On Aug. 9, 1948, a group of 16 Québécois intellectuals and artists, including Jean-Paul Riopelle, gathered in a Montreal bookstore to sign the Refus global, an anti-establishment, anti-religious manifesto penned by Paul-Émile Borduas. According to Pierre Gauvreau, one of the signatories, the manifesto's principal message was: "God does not exist."
And yet, 64 years later, God still occasionally stars in Quebec fiction. Such is the case in bestselling author Patrick Senécal's latest novel, a chilling tale of an ordinary man's rancorous dance with disillusionment in the wake of insufferable loss. Senécal, known as "Quebec's Stephen King," is a prolific writer who has sold more than 500,000 books. Now, thanks to this first English translation of his work, he will finally have the chance to commune with English Canada.
When the book opens, Senécal's unnamed protagonist is what you'd call a model citizen: a responsible father, faithful husband and good businessman. Unlike his drinking buddy, Sylvain, who has carried on with his carefree playboy ways – girls, porn, pot, cocaine – Senécal's protagonist has learned to resist temptation. Until the unthinkable happens.
When his wife and children die in a car crash, a swift and terrifying shift occurs. It's as though a curtain lifts, revealing a terrible truth: Sometimes, very bad things happen to "good" people.
Former beliefs in reward or security abruptly go up in smoke. Quite horrifyingly, so does the character's conscience. Repressed violent tendencies, and a terrible rage against God's unfairness, rush to fill the void. Past values, like fidelity, suddenly strike him as ludicrous now that his wife is dead: "I've been keeping a lid on it for nine whole years, always doing the right thing, and what was the good of that, eh?" he bitterly spits out. Blinded by wrath, he seems to completely forget all the quiet rewards love might have offered along the way, as though he'd only chosen commitment for some big heavenly prize at the end. Or perhaps it's just too painful to remember the good parts. Either way, as he veers off into vengeful violence, one senses that, from the womb of misfortune, a devil has been born.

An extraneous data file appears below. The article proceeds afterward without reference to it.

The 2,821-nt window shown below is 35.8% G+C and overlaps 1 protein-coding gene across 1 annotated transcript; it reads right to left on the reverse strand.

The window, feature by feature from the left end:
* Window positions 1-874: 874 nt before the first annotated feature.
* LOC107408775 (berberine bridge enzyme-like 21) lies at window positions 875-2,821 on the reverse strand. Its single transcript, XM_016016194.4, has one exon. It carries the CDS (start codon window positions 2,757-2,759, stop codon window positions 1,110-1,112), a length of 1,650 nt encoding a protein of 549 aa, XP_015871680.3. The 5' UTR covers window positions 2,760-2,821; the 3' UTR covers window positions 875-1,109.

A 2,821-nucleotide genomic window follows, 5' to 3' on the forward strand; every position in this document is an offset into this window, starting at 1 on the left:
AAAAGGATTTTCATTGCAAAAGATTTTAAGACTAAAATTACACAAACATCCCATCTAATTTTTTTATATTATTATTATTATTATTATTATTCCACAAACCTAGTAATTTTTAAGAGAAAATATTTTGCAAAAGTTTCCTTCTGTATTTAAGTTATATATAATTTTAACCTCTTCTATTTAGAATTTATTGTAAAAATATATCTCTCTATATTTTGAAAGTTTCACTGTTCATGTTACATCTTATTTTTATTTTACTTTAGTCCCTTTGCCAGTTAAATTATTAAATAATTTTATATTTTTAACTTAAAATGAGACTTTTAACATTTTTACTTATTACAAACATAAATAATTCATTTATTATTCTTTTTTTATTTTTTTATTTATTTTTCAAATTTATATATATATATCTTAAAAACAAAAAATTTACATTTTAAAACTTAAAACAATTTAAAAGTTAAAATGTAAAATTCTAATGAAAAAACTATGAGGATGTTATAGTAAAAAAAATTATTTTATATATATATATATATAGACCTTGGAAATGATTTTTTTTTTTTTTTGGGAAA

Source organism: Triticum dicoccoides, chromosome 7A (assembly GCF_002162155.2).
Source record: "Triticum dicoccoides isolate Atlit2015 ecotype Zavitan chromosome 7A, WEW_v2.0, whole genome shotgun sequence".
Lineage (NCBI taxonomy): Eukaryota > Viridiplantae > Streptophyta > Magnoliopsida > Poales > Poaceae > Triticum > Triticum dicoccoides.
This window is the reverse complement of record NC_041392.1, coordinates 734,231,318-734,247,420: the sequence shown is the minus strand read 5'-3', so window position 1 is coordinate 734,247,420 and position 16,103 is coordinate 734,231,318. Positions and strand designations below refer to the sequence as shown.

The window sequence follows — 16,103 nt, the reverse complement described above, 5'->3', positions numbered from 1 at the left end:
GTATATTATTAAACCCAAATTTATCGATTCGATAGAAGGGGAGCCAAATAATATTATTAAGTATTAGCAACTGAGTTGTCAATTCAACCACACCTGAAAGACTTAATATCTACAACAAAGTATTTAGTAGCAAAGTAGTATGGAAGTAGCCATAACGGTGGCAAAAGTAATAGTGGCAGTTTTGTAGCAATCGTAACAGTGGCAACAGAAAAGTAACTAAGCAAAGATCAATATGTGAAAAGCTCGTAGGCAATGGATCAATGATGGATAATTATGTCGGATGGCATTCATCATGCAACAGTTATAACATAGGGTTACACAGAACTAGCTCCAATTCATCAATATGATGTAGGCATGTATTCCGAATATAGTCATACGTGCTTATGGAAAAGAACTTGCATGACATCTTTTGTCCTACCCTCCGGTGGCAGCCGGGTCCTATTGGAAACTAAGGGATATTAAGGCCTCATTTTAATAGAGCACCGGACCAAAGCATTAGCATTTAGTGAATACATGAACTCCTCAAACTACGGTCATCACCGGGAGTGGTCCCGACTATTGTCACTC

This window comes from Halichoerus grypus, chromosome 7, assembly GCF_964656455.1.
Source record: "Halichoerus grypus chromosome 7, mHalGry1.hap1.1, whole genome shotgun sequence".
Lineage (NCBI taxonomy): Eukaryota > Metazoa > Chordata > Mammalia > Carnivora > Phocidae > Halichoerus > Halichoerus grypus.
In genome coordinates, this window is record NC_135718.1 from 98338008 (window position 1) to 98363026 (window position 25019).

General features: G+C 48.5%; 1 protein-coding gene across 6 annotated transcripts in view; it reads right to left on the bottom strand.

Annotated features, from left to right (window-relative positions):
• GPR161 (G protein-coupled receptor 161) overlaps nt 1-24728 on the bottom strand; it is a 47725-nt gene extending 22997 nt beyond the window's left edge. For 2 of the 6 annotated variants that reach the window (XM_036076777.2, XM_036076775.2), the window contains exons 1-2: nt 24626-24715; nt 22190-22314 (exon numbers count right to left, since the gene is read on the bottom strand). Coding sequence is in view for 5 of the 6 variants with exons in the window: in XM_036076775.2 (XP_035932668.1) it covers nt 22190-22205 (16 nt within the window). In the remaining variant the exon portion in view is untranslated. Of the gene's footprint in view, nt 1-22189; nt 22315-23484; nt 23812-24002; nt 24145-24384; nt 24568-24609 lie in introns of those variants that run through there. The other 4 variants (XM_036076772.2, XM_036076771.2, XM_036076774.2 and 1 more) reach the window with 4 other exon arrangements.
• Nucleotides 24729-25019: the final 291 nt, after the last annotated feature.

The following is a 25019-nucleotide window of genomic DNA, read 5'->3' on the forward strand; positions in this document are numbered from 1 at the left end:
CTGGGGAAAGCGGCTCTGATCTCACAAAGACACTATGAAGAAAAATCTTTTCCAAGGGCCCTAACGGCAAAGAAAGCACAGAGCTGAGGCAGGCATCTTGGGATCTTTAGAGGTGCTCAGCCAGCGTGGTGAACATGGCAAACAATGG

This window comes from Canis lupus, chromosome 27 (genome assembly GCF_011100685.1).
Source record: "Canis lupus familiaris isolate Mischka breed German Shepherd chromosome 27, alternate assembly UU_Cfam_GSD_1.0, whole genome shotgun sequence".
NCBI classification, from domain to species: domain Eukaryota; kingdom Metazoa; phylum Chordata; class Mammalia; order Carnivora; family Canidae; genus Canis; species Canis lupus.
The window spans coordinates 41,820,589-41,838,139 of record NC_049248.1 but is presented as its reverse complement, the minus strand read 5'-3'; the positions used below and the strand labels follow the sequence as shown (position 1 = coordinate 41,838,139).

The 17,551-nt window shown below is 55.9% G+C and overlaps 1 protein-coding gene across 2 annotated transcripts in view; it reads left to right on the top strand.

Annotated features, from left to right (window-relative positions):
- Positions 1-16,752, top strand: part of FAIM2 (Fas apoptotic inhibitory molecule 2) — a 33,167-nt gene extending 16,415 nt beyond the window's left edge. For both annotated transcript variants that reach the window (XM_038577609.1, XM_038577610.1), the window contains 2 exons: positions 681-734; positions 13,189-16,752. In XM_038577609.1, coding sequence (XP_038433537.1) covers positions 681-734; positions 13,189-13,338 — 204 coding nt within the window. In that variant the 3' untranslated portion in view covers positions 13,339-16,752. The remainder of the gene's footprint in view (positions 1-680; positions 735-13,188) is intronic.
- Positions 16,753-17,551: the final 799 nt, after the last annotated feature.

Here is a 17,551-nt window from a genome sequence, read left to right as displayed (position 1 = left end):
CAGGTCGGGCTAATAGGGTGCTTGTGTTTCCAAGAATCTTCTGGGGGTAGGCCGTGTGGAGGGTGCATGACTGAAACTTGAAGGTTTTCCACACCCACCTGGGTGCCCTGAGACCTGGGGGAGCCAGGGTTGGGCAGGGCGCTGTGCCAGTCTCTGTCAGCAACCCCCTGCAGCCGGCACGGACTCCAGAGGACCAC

While Senécal's protagonist inspires little compassion, the author's writing technique successfully conjures fear, his poison pen remarkably efficient. Barely longer than 100 pages, Against God lurches forward at top speed, mimicking the protagonist's overnight metamorphosis. Unraveling in one relentless sentence, the novella skillfully replicates the kind of panic that sets in when one forgets to breathe, and the brain is flooded with merciless chatter. Plunged into fight-or-flight mode, the reader lurches forward too.
Eventually, one might hope for a breath of light to slip through the character's darkness, adding nuance. But the protagonist does not evolve much beyond his initial shift – first he is good, then he is bad – so those wishing for a more lifelike account might be disappointed by this lack of complexity. Consistent with the author's previous works, Against God is soaked in Christian values, presenting clearly defined, traditional notions of good and evil.
Love or hate this approach, one can't help but contemplate its lingering effectiveness within a relatively secular society, and wonder what this says about the collective unconscious. Senécal's popularity is perhaps proof that, at least in tales of terror, God still has selling power.
Kimberly Bourgeois is a Montreal writer/singer-songwriter. Her most recent CD is Kimberly and the Dreamtime.